Since the first communist dictatorship, in the USSR, this totalitarian movement has been characterized by its absolute contempt for religious freedom.
In several countries on different continents, communism has exhibited a fanatical hatred against believers in general and against Christians in particular. In Spain we can attest to this, since in the 1930s, communists, socialists and anarchists carried out one of the bloodiest anti-Catholic persecutions of the Contemporary Age.
History repeats itself in Nicaragua
Currently, there are several communist dictatorships that keep this persecution against Christians alive. One of them is Nicaragua, where Daniel Ortega has been in power since 2007, de facto acting as a full-fledged dictator. For several years, his communist regime has developed a persecution against Catholics that has resulted in aggressions against priests, bishops, religious, seminarians and laity, including expulsions from the country, as well as desecration of sacred places and objects, siege, blockade, destruction and burning of churches, and also the outlawing of more than a hundred Catholic entities -including those dedicated to helping the poorest, such as Missionaries of Charity- and the closure of radio stations and television channels linked to the Church, as recently denounced by Aid to the Church in Need.
The most recent episode of this persecution has been the harassment and arrest of Monsignor Rolando José Álvarez, bishop of Matagalpa, under house arrest since August 4, when the police of the Ortega dictatorship prevented him from going to the Cathedral to officiate at Mass. It should be noted that this is not the first time this has happened in Nicaragua. The local brand of communism, the so-called Sandinismo, already persecuted Christians in the 1980s, and in 2003 Ortega apologized for it when he was in the opposition. Once he returned to power, the communist leader has recovered the anti-Catholic campaign from him.
A predictable silence
The seriousness of the anti-Christian persecution of the Ortega communist dictatorship is such that even international organizations such as the UN, the European Union and the OAS have condemned these attacks on religious freedom.
However, the repression against Christians in Nicaragua has in its favor two scandalous silences. One of them, very predictable, is that of the political and media left. This silence is not surprising because, after all, the left -from the so-called social democracy to the extreme left- has always shown great complicity with the totalitarian left. Ortega's party, the Sandinista National Liberation Front, is a member of the São Paulo Forum, which brings together the leftist regimes of Latin America and which in Spain receives the support of Podemos, a government partner of the socialist Peter Sanchez. Perhaps for this reason, the president of the Spanish government has not said a word against this anti-Christian repression in Nicaragua.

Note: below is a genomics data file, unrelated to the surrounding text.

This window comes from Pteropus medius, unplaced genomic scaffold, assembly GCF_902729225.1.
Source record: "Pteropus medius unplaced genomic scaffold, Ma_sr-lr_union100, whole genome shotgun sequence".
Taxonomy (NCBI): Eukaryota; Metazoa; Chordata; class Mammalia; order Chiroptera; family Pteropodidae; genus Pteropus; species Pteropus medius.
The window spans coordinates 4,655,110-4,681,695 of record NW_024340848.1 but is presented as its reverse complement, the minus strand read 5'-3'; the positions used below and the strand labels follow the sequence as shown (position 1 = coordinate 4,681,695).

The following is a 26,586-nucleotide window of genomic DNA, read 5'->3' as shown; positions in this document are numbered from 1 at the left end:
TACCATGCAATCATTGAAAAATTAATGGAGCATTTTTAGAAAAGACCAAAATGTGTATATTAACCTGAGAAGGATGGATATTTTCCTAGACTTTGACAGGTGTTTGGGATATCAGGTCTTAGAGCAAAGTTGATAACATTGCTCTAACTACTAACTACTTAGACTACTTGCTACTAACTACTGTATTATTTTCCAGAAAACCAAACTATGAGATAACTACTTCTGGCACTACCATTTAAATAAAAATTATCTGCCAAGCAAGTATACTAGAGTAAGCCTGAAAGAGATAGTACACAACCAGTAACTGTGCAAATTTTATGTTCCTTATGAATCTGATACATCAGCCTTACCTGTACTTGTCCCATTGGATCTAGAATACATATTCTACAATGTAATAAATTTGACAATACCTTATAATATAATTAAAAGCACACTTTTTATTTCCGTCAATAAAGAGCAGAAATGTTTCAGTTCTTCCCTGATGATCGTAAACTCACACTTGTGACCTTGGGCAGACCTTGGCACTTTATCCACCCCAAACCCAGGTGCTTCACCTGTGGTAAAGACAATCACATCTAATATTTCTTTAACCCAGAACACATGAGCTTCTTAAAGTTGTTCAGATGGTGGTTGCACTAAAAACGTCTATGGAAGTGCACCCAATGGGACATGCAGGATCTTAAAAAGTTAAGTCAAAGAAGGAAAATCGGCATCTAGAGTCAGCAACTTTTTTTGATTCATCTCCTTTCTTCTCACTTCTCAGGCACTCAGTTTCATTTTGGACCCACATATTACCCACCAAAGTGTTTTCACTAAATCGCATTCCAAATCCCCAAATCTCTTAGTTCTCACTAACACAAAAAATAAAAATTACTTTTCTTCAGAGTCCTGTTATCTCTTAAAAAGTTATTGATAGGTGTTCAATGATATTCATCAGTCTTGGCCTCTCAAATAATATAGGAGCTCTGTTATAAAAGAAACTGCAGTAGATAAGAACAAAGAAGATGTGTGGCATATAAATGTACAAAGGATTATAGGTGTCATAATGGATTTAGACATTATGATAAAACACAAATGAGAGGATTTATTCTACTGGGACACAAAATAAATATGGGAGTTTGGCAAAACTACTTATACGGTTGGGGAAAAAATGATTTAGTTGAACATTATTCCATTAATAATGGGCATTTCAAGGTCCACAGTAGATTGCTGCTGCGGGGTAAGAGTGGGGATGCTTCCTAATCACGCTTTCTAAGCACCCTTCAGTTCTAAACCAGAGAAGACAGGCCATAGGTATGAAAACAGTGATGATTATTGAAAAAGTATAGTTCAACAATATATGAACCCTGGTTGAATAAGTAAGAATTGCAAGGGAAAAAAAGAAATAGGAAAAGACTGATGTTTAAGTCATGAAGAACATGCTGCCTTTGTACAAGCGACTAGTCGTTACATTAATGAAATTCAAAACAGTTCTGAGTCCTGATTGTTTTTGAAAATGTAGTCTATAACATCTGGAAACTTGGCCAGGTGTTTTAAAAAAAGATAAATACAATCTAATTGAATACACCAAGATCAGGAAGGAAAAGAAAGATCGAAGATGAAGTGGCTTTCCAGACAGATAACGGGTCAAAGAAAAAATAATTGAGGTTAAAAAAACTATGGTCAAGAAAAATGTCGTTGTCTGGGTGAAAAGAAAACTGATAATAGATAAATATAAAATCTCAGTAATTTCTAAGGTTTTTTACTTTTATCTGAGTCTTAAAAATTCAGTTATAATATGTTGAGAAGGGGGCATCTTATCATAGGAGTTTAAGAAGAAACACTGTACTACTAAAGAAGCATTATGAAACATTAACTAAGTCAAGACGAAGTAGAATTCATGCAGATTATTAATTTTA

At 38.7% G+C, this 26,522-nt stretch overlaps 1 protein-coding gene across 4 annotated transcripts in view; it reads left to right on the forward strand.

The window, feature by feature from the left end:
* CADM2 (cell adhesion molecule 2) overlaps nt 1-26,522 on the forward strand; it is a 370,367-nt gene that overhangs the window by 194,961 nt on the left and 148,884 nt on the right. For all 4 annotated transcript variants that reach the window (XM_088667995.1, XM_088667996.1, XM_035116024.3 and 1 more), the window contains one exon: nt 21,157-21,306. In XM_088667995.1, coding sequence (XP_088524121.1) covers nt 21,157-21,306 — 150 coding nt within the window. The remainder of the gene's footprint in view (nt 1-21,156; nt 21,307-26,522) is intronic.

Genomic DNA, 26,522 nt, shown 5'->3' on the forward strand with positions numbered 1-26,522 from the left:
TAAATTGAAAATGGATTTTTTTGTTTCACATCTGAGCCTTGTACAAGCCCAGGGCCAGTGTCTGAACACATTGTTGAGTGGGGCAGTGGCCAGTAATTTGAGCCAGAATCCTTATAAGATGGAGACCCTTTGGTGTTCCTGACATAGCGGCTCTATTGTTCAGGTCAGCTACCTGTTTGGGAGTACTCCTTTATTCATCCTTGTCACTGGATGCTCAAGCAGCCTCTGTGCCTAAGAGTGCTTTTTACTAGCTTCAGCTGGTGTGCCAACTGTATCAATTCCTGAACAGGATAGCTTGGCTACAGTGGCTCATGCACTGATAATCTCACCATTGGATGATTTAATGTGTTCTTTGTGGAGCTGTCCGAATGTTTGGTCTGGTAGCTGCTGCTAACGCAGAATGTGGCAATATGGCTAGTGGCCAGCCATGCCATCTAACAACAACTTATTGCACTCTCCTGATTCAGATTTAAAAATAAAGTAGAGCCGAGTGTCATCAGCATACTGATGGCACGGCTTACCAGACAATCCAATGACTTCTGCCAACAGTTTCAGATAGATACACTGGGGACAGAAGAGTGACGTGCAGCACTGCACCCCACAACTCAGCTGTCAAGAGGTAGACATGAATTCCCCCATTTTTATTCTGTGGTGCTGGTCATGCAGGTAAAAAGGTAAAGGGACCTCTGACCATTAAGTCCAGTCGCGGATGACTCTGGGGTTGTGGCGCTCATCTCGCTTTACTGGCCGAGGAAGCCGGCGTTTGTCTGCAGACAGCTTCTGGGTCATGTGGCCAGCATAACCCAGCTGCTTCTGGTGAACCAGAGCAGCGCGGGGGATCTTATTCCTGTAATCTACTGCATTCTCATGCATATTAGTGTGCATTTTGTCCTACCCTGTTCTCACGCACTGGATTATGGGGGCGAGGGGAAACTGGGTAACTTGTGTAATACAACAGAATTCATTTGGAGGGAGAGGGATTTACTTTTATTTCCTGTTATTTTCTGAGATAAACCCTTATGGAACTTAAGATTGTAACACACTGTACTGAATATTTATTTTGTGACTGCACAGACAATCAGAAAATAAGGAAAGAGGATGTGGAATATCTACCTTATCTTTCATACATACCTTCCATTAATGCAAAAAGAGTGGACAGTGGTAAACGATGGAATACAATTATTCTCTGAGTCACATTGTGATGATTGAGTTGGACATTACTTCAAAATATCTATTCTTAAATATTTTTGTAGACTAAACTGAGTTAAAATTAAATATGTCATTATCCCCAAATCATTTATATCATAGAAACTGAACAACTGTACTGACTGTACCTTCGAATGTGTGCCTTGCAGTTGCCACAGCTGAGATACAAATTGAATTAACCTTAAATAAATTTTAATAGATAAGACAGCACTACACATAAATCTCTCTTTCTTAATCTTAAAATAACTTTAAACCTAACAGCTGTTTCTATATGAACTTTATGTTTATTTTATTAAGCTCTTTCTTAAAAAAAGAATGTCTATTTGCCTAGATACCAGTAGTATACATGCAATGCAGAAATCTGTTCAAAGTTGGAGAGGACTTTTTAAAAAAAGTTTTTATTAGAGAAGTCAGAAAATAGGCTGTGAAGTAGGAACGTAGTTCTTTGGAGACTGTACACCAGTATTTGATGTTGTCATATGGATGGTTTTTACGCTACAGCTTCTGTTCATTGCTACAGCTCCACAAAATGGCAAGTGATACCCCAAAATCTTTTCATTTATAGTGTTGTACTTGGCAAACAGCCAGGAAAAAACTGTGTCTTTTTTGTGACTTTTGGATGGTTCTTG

An inexplicable and strange silence
The second of these silences is the most inexplicable and strange of all, because this silence has as its protagonist the highest leader of the Catholic Church, a pontiff who, moreover, is known worldwide for his loquacity. Pope Francis has not issued a word of condemnation against this persecution or of encouragement to the persecuted in two years, at least in the face of the public, which is how he usually makes all kinds of messages. This Wednesday, 61 Nicaraguan opposition organizations asked the Pope to intercede for the Bishop of Matagalpa. Francis' silence on the situation in Nicaragua has caught the attention of media from several countries, even from a government media in secular France, which a few days ago commented in surprise the "mutism of Pope Francis" in the face of the persecution against Catholics in Nicaragua.
The last time Francis intervened in the situation in Nicaragua was in 2019, to order Bishop Silvio Báez, who is highly critical of Ortega, to leave the country and go to Rome, a decision that caused great controversy among Catholics in Nicaragua, who considered that as a surrender to the dictatorship. Monsignor Báez has lived since then in exile in Rome. In November Francisco confirmed him in his position , but remains exiled. The last time the Pope spoke about Nicaragua was at the Angelus on August 5, 2020, after a terrorist attack against the Cathedral of Managua that the Ortega regime has wanted to cover up qualifying as something "accidental". Francis was very brief: "I am close to you and I pray for you." A closeness that many Nicaraguan Catholics do not perceive, of course, in the scandalous silence of the Pope on the persecution that they are suffering.
Main photo: Vatican News. The arrest of Monsignor Rolando José Álvarez, bishop of Matagalpa.
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